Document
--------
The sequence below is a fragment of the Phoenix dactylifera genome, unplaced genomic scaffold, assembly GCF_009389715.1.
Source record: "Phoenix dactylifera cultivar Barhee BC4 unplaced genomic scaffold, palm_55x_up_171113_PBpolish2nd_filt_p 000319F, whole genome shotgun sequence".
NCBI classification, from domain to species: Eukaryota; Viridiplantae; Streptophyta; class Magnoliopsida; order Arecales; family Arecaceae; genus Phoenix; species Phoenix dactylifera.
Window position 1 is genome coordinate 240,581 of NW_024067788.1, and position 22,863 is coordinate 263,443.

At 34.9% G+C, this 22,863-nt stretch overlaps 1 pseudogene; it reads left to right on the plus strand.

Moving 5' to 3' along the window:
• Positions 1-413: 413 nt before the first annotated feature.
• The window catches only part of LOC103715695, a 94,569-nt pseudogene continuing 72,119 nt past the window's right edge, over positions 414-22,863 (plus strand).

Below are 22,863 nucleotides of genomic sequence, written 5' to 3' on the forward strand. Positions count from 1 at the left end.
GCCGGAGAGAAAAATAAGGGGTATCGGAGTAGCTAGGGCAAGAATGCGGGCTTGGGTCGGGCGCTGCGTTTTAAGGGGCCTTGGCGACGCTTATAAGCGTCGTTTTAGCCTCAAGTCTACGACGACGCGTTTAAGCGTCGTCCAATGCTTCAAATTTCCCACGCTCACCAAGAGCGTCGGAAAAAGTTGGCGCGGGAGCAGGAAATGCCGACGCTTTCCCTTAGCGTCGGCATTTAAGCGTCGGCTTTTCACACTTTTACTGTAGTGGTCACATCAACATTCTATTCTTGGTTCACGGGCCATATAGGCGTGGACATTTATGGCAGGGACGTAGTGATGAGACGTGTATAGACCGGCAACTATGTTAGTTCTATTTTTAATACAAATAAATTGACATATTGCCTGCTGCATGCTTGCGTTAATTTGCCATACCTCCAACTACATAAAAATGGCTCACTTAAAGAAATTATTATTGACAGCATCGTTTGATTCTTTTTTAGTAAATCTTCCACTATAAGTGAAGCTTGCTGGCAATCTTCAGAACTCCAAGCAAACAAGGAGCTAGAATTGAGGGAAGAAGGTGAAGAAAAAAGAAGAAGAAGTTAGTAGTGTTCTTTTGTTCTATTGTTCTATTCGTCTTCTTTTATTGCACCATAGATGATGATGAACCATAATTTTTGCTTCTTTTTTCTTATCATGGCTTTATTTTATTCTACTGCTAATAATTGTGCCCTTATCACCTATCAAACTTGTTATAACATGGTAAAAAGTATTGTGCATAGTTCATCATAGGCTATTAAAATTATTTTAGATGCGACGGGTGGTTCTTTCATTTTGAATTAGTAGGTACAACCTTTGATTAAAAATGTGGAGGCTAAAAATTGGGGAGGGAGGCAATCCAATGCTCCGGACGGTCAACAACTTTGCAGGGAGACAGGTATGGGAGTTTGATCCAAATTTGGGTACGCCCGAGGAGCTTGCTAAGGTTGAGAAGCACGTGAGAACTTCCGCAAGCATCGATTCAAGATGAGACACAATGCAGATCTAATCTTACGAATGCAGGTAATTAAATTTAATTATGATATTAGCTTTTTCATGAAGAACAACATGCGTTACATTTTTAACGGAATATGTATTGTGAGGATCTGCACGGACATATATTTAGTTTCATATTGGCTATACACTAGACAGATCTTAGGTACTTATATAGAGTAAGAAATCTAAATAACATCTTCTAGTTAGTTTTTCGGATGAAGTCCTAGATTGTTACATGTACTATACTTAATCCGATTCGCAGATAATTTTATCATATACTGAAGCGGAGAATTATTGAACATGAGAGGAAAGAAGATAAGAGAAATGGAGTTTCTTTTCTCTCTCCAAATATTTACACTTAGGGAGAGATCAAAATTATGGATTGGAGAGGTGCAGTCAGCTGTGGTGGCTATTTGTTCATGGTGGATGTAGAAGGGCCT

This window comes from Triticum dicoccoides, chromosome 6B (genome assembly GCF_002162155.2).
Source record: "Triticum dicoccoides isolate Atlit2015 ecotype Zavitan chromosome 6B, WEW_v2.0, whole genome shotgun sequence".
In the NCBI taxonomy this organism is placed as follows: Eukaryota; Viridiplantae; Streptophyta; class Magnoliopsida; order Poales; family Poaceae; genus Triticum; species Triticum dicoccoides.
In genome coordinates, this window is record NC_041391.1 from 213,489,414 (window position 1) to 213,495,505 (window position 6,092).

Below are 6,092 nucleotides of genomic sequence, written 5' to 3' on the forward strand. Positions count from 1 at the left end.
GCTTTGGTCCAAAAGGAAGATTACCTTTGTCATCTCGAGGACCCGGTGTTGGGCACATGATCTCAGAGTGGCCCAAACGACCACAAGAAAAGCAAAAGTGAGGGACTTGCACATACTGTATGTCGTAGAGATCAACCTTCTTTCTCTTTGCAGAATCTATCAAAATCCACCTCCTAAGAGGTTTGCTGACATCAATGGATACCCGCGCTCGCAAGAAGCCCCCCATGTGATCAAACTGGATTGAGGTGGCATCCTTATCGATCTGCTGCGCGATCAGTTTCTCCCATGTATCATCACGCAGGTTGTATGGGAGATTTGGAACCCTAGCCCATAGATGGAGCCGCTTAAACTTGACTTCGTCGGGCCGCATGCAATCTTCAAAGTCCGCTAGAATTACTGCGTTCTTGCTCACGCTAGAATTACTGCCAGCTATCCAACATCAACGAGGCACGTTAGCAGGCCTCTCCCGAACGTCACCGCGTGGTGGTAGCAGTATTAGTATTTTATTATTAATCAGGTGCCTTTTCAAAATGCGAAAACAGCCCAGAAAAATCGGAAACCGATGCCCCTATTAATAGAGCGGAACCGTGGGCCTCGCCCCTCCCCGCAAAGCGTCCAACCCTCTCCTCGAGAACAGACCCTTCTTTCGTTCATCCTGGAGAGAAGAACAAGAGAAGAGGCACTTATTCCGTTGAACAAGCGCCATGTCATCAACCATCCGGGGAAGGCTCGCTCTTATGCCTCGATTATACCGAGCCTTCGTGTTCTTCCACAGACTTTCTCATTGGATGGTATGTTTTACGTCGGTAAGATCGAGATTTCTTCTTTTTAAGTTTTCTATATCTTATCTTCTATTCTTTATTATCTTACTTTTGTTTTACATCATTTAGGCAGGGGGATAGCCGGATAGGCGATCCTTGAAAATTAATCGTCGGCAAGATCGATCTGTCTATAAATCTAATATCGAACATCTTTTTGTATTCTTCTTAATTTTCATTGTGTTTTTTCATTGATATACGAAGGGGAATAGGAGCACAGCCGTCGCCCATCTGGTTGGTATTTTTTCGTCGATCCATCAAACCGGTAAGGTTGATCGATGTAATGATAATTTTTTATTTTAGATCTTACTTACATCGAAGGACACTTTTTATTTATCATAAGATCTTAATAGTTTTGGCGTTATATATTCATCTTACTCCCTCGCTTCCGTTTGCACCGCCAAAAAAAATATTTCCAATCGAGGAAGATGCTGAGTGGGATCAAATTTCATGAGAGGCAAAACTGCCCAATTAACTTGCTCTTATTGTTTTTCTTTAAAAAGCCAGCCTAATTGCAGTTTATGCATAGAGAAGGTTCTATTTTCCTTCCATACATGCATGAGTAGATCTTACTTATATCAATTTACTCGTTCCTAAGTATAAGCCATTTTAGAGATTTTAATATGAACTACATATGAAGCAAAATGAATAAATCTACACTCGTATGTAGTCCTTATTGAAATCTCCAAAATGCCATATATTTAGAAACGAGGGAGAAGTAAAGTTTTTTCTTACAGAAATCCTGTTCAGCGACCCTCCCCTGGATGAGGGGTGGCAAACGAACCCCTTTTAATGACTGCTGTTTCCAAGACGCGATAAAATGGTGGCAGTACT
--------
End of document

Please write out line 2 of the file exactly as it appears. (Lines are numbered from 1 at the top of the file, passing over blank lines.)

Source record: "Phoenix dactylifera cultivar Barhee BC4 unplaced genomic scaffold, palm_55x_up_171113_PBpolish2nd_filt_p 000319F, whole genome shotgun sequence".